• Victor Omojola

Returning to Radio

WKCR makes waves a little closer to home.

By Victor Omojola


Oddly enough, the beauty of Western Massachusetts rarely recalls itself to me. But when it comes, it comes suddenly. I think: Wow! These trees, that mountain range, this reservoir—it’s all quite nice. During my childhood, these images usually came to me in the passenger seat of my dad’s car, on long drives to cello lessons and soccer games in remote corners of our already remote region. The lush New England vistas felt all the more charming as the ripieno car radio played—Beethoven, or B.B. King, or the bellowing of Peter Sagal, accompanying the passing scenes like a sublime Zimmer score.


Far from the skyscraping mountain ranges of Western Mass., Columbia’s very own radio station, WKCR, serenades man-made towers half as high. Twenty-four hours a day, seven days a week, “The Original FM” broadcasts an eclectic array of programming for its listeners across three journalistic and six musical departments. Such cultural and political giants as John Cage, James R. Hoffa, and Martin Luther King, Jr, were historically featured on the station. Many a hurried Columbia student has strolled past WKCR’s studio—located just behind Lerner Hall, on 114th and Broadway—countless times, completely unaware of the history and artistry simmering inside.


Despite maintaining a listenership that extends further into the Tri-state area than most Columbians will ever explore, WKCR hopes also to become more of a campus presence. Mac Waters, CC ’22, WKCR’s program director, spoke about this goal with enthusiasm. “We want to try to transform WKCR into a campus space more directly,” they said. “Anything from holding on-campus events, holding concerts, or even just providing an avenue for students and University affiliates to use WKCR as a platform in itself.”


Of course, achieving such ambitions has been hampered by pandemic restrictions, which have made even the radio’s standard operations far more difficult. Since March of last year, much of WKCR’s programming has been pre-recorded. When I asked WKCR’s business manager, Drew Sirenko, CC’23, about returning to a pre-pandemic routine, he joked that in those days, all that mattered to the students running WKCR was survival. Twenty-four-hour live programming requires at least one person to be working the booth at all times—even for the night shift. “Someone was here from one a.m. to four a.m. every single night, on a school night,” he explained. “That was the hardest thing before the pandemic.” Lockdown restrictions may have slowed WKCR’s march towards greater campus visibility, but it also revealed the benefit, and perhaps necessity, of pre-recorded content.


Illustration by Rea Rustagi

Even with the impressive profile WKCR’s devoted membership has built, the station has struggled to forge a strong bond with the campus it calls home—in particular, the bureaucracy that runs it. “They don’t care for us,” said Sirenko, of the Columbia administration. Sitting inches from a bright red couch where John Coltrane was once interviewed, he explained that animosity from the administration began over WKCR’s coverage of the 1968 campus demonstrations. Columbia students and Black Harlem activists came together to protest (among other issues) the University’s plans to build a gym in Morningside Park, going as far as to seize several campus buildings. WKCR broadcast from each building that was being occupied. According to Sirenko, since then, Columbia has not offered the station “much money at all” to help cover roughly $100,000 of yearly maintenance and supply costs.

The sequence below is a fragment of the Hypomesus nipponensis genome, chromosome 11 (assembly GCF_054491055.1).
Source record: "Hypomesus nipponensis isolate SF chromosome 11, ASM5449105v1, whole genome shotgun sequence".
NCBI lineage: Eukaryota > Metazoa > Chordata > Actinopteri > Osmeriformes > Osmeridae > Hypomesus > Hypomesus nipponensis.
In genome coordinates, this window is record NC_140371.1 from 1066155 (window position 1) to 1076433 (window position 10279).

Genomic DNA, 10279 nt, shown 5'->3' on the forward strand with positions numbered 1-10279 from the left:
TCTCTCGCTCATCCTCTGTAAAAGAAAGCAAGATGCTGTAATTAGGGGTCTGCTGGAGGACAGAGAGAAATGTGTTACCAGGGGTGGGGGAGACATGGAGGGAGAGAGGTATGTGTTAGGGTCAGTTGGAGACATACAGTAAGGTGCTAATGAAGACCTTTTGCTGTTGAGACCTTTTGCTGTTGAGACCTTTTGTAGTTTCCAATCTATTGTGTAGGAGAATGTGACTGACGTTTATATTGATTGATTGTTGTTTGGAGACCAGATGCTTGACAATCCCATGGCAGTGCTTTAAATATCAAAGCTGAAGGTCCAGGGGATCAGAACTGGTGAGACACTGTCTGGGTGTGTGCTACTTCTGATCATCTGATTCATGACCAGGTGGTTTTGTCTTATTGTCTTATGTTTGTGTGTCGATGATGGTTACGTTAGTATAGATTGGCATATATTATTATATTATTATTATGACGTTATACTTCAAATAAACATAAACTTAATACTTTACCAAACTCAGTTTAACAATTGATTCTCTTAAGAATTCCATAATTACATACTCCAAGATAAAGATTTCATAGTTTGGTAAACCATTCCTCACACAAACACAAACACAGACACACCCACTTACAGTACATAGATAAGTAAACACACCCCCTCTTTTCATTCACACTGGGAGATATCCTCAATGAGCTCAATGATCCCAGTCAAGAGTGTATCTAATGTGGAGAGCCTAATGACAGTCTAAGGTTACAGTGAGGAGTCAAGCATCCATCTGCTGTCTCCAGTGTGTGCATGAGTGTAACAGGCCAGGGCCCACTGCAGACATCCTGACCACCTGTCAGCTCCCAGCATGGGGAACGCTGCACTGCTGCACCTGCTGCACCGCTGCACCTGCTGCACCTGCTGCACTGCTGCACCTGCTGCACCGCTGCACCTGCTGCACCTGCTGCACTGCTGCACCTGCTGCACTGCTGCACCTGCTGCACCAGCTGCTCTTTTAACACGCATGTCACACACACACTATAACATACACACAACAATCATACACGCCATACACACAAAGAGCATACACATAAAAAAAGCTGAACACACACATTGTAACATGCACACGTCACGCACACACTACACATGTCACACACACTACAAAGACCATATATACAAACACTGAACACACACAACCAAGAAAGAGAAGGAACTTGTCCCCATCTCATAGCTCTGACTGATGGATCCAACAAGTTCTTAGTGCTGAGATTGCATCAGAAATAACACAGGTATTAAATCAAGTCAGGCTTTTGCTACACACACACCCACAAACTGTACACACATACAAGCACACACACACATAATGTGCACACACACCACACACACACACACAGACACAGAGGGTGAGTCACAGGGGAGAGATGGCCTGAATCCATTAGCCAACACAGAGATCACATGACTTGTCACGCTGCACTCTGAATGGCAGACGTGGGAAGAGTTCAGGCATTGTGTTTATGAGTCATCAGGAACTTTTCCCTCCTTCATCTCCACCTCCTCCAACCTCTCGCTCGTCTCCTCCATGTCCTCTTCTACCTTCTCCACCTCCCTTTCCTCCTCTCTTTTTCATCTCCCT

The station’s coverage of contentious campus moments likely spooked the administration, in part, because of its reach: As Sirenko and I spoke, Jimmy Smith’s jazz-funk on WKCR’s airwaves stretched far beyond Morningside Heights and deep into the Tri-state area. Sirenko feels pressure to please members of their “New York City and Beyond” audience, many of whom have been listening to WKCR since it earned its title as “The Alternative” in the mid-twentieth century. The pressure pays off, though. He fondly recalled that once, after playing Sun Ra for a couple of hours, multiple listeners called in to express their gratitude. “It spiced up their life in a way that wouldn’t happen if you just pick your songs yourself on Spotify.”


In the age of streaming, this distinction is the heart of radio. Rather than putting an album on for yourself—or allowing the algorithm Force to steer you towards playlists of TikTok hits—choosing to listen to the radio allows someone else to curate your musical experience for you. Listening, therefore, requires an intense level of trust. As Sirenko explained, “by choosing to listen to the radio, we get a bunch of epiphanies from this mysterious host or knowable host that can add to our lives and send us down completely new paths.” On the radio, a program might introduce you to an unfamiliar genre, piece of history, or pop culture tidbit. And a song you’ve loved since childhood feels all the more meaningful for the surprise, as though the person on the other end knew you were waiting for it and played it just for you.


The last time I pulled out of my driveway, now old enough to sit behind the wheel, I decided not to reach for the Bluetooth and, instead, to let the radio ring. In concert with the sound of my vehicle’s tires crunching the gravel of the ground beneath, multiple rumbling tongues mused on the state of the Red Sox roster. Before long, I had completely relinquished myself to the mercy of Sirenko’s mysterious and knowable host.



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